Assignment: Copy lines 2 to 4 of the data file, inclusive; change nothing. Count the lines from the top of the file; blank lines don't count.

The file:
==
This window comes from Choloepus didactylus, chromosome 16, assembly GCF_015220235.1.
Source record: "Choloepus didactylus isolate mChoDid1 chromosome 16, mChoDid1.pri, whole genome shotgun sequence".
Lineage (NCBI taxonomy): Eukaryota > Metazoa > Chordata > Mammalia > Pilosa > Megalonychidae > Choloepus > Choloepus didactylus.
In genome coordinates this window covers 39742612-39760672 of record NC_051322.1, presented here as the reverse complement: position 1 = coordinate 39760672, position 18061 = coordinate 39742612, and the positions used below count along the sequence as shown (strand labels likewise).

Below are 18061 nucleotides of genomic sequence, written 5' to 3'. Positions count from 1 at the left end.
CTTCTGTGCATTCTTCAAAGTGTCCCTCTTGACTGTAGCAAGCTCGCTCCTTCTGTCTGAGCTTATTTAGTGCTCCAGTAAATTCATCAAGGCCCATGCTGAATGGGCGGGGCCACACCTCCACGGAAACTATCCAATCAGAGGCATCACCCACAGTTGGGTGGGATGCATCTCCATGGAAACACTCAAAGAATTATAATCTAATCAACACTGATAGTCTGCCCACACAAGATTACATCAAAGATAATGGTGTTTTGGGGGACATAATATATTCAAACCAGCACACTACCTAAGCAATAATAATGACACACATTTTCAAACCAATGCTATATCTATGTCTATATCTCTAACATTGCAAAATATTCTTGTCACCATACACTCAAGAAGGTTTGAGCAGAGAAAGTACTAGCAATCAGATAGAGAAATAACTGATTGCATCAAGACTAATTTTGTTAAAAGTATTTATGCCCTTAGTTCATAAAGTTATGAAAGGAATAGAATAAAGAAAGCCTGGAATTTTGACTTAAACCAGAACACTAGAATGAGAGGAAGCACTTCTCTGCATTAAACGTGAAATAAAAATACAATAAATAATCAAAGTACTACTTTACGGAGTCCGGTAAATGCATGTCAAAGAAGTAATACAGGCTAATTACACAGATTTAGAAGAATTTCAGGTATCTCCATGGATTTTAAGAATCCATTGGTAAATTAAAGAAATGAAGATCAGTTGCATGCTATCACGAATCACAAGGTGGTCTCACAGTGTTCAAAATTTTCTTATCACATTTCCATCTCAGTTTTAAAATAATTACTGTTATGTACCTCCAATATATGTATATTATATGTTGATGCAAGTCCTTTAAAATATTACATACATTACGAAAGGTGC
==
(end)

Source record: "Choloepus didactylus isolate mChoDid1 chromosome 16, mChoDid1.pri, whole genome shotgun sequence".
Lineage (NCBI taxonomy): Eukaryota > Metazoa > Chordata > Mammalia > Pilosa > Megalonychidae > Choloepus > Choloepus didactylus.
In genome coordinates this window covers 39742612-39760672 of record NC_051322.1, presented here as the reverse complement: position 1 = coordinate 39760672, position 18061 = coordinate 39742612, and the positions used below count along the sequence as shown (strand labels likewise).